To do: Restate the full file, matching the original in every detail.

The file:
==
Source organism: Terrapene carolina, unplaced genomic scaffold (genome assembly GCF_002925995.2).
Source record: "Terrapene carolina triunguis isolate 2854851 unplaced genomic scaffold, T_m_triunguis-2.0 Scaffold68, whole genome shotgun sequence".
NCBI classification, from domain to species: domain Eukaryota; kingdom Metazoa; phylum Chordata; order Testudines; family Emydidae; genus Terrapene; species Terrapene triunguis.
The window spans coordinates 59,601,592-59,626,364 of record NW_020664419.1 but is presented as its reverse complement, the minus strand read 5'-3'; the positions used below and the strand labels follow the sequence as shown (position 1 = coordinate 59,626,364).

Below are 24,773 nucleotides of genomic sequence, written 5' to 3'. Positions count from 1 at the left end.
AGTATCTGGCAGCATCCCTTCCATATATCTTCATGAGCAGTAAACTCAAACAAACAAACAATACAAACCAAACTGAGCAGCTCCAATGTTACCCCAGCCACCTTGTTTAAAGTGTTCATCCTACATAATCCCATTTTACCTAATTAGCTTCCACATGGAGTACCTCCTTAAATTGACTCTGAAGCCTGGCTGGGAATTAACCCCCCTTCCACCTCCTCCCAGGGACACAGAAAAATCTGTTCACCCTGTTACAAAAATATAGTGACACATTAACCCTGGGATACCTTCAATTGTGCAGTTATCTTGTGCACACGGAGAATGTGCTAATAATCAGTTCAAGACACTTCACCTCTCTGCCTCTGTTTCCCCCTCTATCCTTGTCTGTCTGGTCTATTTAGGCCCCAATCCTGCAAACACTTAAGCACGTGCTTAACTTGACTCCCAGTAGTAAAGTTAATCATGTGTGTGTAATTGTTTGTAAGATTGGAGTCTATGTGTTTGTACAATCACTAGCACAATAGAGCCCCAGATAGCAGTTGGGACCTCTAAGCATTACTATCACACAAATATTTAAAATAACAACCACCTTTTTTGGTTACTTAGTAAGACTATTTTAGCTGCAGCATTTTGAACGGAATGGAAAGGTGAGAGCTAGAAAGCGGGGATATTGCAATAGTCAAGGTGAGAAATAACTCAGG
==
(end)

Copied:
Source organism: Terrapene carolina, unplaced genomic scaffold (genome assembly GCF_002925995.2).
Source record: "Terrapene carolina triunguis isolate 2854851 unplaced genomic scaffold, T_m_triunguis-2.0 Scaffold68, whole genome shotgun sequence".
NCBI classification, from domain to species: domain Eukaryota; kingdom Metazoa; phylum Chordata; order Testudines; family Emydidae; genus Terrapene; species Terrapene triunguis.
The window spans coordinates 59,601,592-59,626,364 of record NW_020664419.1 but is presented as its reverse complement, the minus strand read 5'-3'; the positions used below and the strand labels follow the sequence as shown (position 1 = coordinate 59,626,364).

Below are 24,773 nucleotides of genomic sequence, written 5' to 3'. Positions count from 1 at the left end.
AGTATCTGGCAGCATCCCTTCCATATATCTTCATGAGCAGTAAACTCAAACAAACAAACAATACAAACCAAACTGAGCAGCTCCAATGTTACCCCAGCCACCTTGTTTAAAGTGTTCATCCTACATAATCCCATTTTACCTAATTAGCTTCCACATGGAGTACCTCCTTAAATTGACTCTGAAGCCTGGCTGGGAATTAACCCCCCTTCCACCTCCTCCCAGGGACACAGAAAAATCTGTTCACCCTGTTACAAAAATATAGTGACACATTAACCCTGGGATACCTTCAATTGTGCAGTTATCTTGTGCACACGGAGAATGTGCTAATAATCAGTTCAAGACACTTCACCTCTCTGCCTCTGTTTCCCCCTCTATCCTTGTCTGTCTGGTCTATTTAGGCCCCAATCCTGCAAACACTTAAGCACGTGCTTAACTTGACTCCCAGTAGTAAAGTTAATCATGTGTGTGTAATTGTTTGTAAGATTGGAGTCTATGTGTTTGTACAATCACTAGCACAATAGAGCCCCAGATAGCAGTTGGGACCTCTAAGCATTACTATCACACAAATATTTAAAATAACAACCACCTTTTTTGGTTACTTAGTAAGACTATTTTAGCTGCAGCATTTTGAACGGAATGGAAAGGTGAGAGCTAGAAAGCGGGGATATTGCAATAGTCAAGGTGAGAAATAACTCAGG